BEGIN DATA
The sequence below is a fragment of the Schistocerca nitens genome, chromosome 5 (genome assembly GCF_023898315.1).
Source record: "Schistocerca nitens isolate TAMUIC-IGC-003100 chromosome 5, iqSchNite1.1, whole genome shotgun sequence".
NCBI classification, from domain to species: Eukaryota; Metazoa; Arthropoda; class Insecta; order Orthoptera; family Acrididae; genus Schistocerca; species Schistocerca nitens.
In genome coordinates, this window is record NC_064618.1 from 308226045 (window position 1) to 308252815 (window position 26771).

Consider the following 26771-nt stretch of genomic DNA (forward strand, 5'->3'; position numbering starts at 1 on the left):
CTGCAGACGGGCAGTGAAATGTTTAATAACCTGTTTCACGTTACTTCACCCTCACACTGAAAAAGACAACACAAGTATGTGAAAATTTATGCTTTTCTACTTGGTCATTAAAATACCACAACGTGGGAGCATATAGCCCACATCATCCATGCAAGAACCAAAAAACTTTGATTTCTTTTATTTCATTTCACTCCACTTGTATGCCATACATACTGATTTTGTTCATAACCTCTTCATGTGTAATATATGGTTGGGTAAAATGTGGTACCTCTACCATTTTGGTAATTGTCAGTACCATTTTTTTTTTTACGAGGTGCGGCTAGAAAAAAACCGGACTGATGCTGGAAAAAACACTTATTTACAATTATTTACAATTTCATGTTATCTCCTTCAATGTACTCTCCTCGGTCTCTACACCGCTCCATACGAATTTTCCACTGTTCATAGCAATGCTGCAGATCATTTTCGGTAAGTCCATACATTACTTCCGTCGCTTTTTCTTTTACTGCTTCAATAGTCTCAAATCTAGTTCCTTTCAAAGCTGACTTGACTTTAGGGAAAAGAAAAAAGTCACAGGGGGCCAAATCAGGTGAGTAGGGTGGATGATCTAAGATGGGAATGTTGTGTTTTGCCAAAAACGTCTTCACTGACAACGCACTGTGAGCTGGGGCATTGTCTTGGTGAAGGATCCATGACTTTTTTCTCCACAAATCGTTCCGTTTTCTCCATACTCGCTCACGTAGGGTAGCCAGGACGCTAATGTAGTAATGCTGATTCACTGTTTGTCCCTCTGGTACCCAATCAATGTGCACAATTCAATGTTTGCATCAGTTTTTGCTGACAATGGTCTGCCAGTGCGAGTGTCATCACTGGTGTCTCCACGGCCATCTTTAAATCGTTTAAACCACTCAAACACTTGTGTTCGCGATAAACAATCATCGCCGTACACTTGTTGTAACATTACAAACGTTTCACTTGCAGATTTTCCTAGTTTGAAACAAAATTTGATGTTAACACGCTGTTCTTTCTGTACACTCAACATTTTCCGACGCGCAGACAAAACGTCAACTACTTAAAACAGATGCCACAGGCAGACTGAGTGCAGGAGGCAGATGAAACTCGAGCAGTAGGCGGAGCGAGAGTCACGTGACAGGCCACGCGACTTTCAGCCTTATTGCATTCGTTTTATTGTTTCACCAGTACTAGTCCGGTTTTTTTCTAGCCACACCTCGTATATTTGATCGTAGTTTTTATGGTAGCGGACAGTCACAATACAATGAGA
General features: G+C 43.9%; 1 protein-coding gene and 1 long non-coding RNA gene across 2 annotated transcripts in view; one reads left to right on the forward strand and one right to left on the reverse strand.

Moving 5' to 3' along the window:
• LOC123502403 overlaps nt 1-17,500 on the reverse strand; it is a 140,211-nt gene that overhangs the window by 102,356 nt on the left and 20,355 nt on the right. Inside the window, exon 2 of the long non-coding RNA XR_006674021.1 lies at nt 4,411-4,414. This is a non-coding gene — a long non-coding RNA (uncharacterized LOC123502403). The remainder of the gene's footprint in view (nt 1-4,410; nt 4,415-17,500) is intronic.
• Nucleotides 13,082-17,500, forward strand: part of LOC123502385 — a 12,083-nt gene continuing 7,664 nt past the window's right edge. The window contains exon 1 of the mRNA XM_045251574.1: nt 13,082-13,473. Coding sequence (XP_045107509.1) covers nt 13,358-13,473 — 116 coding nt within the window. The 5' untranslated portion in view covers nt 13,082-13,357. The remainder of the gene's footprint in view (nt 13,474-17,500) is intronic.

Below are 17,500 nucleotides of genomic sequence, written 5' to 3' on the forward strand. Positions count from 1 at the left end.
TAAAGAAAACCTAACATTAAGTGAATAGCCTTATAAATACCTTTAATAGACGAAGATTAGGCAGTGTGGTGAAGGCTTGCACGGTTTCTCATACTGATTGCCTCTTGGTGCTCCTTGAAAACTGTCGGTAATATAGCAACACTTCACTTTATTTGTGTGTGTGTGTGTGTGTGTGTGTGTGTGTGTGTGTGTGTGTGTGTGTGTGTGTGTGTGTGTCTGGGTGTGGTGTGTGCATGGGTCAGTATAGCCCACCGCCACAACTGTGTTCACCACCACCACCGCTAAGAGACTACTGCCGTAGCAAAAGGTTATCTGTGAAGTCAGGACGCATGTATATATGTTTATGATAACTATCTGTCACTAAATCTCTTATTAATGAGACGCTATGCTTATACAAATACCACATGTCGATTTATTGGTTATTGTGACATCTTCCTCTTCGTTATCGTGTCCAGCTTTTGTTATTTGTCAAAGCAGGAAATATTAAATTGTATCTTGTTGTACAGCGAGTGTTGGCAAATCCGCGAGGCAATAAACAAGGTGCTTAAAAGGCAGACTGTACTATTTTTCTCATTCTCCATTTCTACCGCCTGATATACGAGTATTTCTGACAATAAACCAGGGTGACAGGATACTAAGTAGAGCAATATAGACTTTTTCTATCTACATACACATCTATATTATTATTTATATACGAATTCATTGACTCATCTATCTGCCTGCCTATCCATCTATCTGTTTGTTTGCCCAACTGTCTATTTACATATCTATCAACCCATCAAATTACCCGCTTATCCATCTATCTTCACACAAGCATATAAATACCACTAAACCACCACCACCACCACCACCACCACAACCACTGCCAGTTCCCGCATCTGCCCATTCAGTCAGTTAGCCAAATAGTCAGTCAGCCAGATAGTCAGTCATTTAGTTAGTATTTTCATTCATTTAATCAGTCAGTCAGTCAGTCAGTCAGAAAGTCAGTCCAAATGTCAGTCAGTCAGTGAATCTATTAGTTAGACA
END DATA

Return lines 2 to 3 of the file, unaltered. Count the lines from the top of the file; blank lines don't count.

Source record: "Schistocerca nitens isolate TAMUIC-IGC-003100 chromosome 5, iqSchNite1.1, whole genome shotgun sequence".
NCBI classification, from domain to species: Eukaryota; Metazoa; Arthropoda; class Insecta; order Orthoptera; family Acrididae; genus Schistocerca; species Schistocerca nitens.